It's been a while since I wrote about photography. But I got another toy the other day, and I have a lot to say about it! So be warned, this could get a bit long. The new toy in question is a Nikon SB-700 "speedlight". What we regular people would call an external flash unit, or simply "a flash".
Since time immemorial, most cameras have come with a little shoe on the top where you can dock a flash. My Nikon D7100 is no exception. The earliest form of flash was simply burning a bunch of magnesium while taking a photo. In the middle of the 20th century, this was done with magnesium wire in a single use flash bulb and nowadays we use electronic Xenon flashes. When I first got started with photography, you often still had to choose between M (bulbs) and X (electronic) flash, as the former needed to be triggered earlier so they'd be fully ignited when the shutter opened. Xenon flashes on the other hand are extremely fast and must not be triggered until the shutter is fully open. SLR shutters have a curtain design, where one curtain opens and another closes. For shorter shutter speeds, the second curtain starts to close before the first curtain is completely open, but (normally) flash only works when both curtains are open at the same time. This is why flash sync speeds are limited well below the camera's normal fastest shutter time. On the D7100, it's 1/250.
(Interestingly, compact cameras use a different shutter design and can often use flash at 1/1000 or faster.)
The most common way to use a flash is as a fill-in light. For instance, this is a photo of the Bossk action figure in (rather poor) daylight:
In this particular case, there was no need to fill in harsh shadows using the camera's built in flash, but I did it anyway:
Note that the camera kept the exposure settings the same: a very high ISO 3200 and a pretty long shutter time—the flash is only meant to augment the natural light, not replace it. Interestingly, when attaching the SB-700, the camera switched to ISO 400. As a result, the background is much darker, but the flash illuminates the foreground:
The nice thing about an external flash unit is that you can swivel the head up and rotate it left or right. This is with the head at 45 degrees, basically pointed at the ceiling behind the figure. The version on the right has the bounce card extended, a little while piece of plastic that bounces part of the light in the direction of the subject. This helps give the eyes some spark, although I don't think it worked on Bossk.
90 degrees, straight up:
I'm not entirely sure what's going on with the exposure, at 90 degrees without the bounce card the photo is pretty underexposed, but you'd think that the flash is powerful enough to provide enough light despite the bounce. So always check your photos and add some exposure compensation as needed. You can use the normal exposure compensation setting or specifically dial the flash up or down, which is of course very useful if there's too much or not enough fill in flash.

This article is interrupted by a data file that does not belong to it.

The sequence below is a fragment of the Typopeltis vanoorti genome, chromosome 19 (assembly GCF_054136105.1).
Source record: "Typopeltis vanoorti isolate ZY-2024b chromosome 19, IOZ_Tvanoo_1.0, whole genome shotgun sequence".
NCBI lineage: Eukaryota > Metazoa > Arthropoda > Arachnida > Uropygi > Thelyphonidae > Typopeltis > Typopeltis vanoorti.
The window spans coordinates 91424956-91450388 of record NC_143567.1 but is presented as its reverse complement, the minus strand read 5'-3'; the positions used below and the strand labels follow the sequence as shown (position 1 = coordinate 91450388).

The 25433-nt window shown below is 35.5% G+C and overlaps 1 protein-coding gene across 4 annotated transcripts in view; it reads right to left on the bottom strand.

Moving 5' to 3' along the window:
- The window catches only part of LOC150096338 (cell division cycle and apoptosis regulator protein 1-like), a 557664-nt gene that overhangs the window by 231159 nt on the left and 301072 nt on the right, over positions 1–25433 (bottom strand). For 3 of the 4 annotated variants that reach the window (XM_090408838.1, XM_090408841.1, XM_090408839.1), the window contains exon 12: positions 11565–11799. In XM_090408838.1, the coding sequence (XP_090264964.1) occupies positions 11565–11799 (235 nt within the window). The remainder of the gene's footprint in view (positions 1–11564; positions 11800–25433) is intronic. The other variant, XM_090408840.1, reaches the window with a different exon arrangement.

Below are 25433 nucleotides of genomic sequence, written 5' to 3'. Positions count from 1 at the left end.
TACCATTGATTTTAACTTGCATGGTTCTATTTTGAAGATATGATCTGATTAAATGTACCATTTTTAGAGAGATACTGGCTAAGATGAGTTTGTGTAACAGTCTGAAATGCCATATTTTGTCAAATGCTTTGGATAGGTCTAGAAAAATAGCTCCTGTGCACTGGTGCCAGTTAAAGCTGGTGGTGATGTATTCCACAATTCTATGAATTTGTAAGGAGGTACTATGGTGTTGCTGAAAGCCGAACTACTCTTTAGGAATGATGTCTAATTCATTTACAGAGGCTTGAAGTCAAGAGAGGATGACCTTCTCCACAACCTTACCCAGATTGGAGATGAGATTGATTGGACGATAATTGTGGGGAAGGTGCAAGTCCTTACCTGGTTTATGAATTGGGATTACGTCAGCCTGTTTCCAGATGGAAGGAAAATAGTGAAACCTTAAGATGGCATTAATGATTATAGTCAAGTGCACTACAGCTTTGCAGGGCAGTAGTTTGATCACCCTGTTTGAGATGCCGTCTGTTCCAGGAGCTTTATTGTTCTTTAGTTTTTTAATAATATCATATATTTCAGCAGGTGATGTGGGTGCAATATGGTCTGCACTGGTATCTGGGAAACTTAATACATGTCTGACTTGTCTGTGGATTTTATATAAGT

This is a shot with the flash pointed directly forward but with the built-in "wide panel" deployed:
And this is with the separate plastic "diffusion dome" over the flash, which helps getting rid of most of the harsh reflections:
Time to turn the unit sideways. 45 degrees up and 30 degrees to the right:
45 degrees up and 45 degrees to the right:
Although having a more powerful flash that flips and swivels is somewhat useful, it's not really worth the several hundred euros/dollars that Nikon charges for its flash units. But things get much more interesting once you remove the flash from the camera's hot shoe. That's right: the SB-700 (and the rest of the SB family from the SB-500 up) can be used remotely without the need for wires or additional equipment using Nikon's Creative Lighting System, which includes Advanced Wireless Lighting. I'm not sure if the cheaper models can also be a commander by themselves or if they need a flash unit on the camera to be the commander... All of this stuff is extremely poorly documented. But on the D7100, you can control the SB-700 wirelessly directly from the camera.
And the really cool thing is that this doesn't use radio or infrared: the camera uses flash pulses from the built-in flash to control additional flash units! The system supports four channels, so I immediately changed to a non-default channel to avoid collisions with other photographers. There can be three groups of flashes, and each group can have an unlimited number of flash units. You get to set exposure compensation or manual light output for each group separately.
The simple setup is where you have the built-in flash and the SB-700 (or another model with the same capabilities) as a remote flash. To make this work, you need to set the flash to "remote" mode and the camera to "commander" mode. This is setting E3 in the menu system. I also like to set the shutter speed to the maximum 1/250 as well as control the aperture myself, so the camera needs to be in M mode. Also, I set the ISO to 100 and turn off auto ISO for these types of short range shots; the flash is more than powerful enough to generate enough light to not have to resort to high ISO values. The nice thing about the D7100 is that you can then save these settings under U1 or U2 so you can bring them up quickly as needed.